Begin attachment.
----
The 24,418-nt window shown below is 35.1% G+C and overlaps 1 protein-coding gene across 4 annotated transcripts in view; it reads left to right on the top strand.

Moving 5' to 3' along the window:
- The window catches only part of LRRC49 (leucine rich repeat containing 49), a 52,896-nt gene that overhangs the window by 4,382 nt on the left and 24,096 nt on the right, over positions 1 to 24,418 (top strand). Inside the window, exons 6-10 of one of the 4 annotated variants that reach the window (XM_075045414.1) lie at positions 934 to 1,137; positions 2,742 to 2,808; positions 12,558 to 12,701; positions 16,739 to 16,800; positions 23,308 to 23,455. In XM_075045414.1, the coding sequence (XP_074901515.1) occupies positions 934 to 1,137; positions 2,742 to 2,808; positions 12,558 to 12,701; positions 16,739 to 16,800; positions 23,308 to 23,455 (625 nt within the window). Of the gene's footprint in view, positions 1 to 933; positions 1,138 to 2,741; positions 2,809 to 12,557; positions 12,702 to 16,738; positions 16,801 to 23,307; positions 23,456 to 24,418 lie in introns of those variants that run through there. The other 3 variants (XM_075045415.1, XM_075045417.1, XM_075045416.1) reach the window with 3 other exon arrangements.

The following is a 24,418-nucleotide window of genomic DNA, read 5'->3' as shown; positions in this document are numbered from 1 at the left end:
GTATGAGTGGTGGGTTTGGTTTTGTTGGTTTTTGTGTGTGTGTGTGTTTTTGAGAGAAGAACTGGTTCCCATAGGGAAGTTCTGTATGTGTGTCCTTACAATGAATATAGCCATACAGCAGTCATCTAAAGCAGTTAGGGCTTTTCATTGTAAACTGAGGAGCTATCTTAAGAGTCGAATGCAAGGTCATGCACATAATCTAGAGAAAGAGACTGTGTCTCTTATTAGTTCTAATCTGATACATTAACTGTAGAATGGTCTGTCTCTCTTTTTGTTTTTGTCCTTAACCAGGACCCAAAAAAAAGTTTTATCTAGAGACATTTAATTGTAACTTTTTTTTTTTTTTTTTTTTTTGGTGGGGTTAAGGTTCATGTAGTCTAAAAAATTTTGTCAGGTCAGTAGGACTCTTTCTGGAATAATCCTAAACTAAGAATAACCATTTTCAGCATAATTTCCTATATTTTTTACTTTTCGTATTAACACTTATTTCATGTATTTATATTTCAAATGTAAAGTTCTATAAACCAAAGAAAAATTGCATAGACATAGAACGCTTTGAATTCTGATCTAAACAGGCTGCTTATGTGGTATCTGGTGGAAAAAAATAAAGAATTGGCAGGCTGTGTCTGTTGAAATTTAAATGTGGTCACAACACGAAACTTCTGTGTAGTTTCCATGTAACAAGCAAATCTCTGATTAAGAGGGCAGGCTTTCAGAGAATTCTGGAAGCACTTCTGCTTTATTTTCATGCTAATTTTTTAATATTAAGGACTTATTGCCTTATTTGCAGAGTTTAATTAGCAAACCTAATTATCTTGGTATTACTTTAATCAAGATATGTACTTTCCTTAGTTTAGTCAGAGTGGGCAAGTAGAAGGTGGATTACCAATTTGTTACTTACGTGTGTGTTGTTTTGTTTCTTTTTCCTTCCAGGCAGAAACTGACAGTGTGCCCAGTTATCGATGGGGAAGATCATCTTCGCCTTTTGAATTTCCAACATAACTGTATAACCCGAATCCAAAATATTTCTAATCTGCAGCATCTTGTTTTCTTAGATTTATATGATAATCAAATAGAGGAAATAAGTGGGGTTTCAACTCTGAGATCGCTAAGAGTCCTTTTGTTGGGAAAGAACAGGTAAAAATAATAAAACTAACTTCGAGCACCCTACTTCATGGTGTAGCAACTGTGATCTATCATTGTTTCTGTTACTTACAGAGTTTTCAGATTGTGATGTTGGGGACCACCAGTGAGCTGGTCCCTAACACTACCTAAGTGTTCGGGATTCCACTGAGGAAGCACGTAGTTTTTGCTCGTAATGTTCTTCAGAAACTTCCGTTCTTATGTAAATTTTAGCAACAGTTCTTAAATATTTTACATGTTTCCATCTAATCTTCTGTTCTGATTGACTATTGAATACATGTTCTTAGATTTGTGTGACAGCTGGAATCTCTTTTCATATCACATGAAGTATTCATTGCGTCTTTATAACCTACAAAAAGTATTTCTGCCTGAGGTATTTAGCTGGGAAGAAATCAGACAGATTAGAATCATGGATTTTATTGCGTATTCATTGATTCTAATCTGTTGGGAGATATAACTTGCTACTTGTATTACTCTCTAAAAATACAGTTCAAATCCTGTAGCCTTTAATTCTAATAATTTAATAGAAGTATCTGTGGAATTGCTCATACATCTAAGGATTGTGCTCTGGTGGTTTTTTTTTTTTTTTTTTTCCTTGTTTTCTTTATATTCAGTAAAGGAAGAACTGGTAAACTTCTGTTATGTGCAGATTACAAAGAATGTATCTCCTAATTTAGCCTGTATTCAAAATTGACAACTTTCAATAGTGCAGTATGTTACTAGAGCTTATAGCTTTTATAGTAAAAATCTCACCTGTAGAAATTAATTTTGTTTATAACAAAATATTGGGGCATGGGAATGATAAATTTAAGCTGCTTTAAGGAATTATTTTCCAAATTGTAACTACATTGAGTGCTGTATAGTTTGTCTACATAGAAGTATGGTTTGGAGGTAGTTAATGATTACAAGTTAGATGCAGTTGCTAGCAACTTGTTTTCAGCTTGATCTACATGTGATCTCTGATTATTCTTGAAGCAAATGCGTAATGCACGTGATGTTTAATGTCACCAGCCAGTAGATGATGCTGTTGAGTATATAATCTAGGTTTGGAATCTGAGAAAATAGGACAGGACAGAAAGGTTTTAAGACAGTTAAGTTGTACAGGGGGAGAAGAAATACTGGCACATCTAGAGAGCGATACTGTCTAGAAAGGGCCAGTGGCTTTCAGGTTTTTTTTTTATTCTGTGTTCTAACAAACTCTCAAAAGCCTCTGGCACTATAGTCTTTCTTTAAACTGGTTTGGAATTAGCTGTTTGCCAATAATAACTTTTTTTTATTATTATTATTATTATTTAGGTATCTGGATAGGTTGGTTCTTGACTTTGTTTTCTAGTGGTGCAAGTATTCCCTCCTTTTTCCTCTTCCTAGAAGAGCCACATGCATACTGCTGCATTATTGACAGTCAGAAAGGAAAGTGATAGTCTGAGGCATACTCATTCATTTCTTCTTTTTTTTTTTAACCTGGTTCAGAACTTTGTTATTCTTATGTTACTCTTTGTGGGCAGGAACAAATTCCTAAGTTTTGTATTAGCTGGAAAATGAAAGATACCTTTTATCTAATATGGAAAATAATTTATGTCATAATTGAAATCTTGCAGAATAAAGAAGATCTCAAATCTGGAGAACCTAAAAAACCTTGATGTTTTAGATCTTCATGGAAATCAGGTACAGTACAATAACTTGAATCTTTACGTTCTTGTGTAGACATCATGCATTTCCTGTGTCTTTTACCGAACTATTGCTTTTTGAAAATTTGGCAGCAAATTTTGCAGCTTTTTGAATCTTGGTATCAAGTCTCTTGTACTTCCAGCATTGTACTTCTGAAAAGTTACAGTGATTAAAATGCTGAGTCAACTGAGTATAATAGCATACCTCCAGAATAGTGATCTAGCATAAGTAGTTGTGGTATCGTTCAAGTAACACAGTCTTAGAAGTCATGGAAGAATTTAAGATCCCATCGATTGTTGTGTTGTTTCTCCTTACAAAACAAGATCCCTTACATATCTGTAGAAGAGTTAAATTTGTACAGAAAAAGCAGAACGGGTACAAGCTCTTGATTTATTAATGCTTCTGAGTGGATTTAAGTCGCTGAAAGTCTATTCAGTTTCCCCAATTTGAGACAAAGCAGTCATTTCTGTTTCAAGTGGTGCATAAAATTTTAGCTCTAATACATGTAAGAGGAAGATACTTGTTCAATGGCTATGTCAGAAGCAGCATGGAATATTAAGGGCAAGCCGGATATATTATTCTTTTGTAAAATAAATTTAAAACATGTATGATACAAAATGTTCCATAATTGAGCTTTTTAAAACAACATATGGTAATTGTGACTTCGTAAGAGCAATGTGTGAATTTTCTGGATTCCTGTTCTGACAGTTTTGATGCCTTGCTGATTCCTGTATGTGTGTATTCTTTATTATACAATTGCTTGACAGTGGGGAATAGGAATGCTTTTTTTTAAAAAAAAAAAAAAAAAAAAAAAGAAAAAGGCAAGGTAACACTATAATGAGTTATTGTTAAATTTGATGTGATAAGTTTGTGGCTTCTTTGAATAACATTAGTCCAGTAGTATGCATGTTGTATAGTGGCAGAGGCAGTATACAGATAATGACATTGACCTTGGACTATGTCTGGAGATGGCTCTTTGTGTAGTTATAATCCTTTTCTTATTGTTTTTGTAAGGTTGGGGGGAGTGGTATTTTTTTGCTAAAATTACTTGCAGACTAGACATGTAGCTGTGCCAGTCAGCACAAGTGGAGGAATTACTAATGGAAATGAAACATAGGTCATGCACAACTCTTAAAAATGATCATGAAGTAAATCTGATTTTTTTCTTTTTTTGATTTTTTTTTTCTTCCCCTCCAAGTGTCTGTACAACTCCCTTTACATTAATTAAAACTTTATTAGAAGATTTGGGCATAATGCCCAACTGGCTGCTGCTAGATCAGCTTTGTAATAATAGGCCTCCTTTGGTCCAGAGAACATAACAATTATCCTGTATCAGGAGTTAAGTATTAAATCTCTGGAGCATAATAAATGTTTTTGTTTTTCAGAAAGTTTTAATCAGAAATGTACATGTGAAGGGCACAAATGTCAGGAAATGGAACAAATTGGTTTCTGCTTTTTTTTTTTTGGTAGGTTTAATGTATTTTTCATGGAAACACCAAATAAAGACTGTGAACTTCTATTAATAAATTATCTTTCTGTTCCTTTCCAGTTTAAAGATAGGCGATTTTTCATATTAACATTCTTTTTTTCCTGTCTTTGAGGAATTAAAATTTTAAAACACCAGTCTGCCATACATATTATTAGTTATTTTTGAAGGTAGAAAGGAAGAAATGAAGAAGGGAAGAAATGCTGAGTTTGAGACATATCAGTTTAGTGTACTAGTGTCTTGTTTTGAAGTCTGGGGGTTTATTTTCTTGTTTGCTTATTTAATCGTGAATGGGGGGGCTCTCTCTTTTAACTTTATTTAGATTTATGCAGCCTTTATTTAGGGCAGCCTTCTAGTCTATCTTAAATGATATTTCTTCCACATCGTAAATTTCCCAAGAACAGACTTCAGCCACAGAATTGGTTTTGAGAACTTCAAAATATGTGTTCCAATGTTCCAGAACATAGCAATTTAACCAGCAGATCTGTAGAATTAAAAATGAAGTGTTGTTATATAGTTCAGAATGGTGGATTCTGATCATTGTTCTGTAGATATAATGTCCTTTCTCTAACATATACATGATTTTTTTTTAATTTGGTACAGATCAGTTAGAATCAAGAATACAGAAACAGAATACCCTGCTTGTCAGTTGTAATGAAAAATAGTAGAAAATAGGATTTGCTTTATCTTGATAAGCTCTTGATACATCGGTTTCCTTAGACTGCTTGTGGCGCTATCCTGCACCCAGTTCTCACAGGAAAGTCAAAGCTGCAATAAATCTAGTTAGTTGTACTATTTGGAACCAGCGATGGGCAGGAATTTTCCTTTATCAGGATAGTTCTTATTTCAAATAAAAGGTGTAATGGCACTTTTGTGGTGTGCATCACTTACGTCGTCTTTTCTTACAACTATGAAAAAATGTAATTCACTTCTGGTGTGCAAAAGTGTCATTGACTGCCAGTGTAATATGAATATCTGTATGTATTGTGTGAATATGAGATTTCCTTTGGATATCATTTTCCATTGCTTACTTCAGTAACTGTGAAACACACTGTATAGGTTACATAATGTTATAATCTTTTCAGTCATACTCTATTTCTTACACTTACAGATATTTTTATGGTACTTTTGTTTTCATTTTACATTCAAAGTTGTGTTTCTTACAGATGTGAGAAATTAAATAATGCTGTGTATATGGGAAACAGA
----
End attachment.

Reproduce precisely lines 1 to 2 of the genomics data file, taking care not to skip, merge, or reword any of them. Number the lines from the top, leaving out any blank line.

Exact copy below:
The 24,418-nt window shown below is 35.1% G+C and overlaps 1 protein-coding gene across 4 annotated transcripts in view; it reads left to right on the top strand.

Moving 5' to 3' along the window: